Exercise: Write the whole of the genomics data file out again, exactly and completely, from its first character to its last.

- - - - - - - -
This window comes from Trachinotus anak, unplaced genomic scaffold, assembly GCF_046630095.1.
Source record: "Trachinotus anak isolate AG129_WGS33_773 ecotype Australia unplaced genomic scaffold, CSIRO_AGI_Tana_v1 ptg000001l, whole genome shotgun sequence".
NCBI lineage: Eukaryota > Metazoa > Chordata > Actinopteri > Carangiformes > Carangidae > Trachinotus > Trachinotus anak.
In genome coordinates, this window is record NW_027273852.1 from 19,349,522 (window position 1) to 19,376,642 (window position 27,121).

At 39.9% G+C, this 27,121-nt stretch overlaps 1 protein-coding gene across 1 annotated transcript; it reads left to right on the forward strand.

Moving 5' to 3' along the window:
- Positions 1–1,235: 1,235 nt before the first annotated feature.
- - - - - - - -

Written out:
This window comes from Trachinotus anak, unplaced genomic scaffold, assembly GCF_046630095.1.
Source record: "Trachinotus anak isolate AG129_WGS33_773 ecotype Australia unplaced genomic scaffold, CSIRO_AGI_Tana_v1 ptg000001l, whole genome shotgun sequence".
NCBI lineage: Eukaryota > Metazoa > Chordata > Actinopteri > Carangiformes > Carangidae > Trachinotus > Trachinotus anak.
In genome coordinates, this window is record NW_027273852.1 from 19,349,522 (window position 1) to 19,376,642 (window position 27,121).

At 39.9% G+C, this 27,121-nt stretch overlaps 1 protein-coding gene across 1 annotated transcript; it reads left to right on the forward strand.

Moving 5' to 3' along the window:
- Positions 1–1,235: 1,235 nt before the first annotated feature.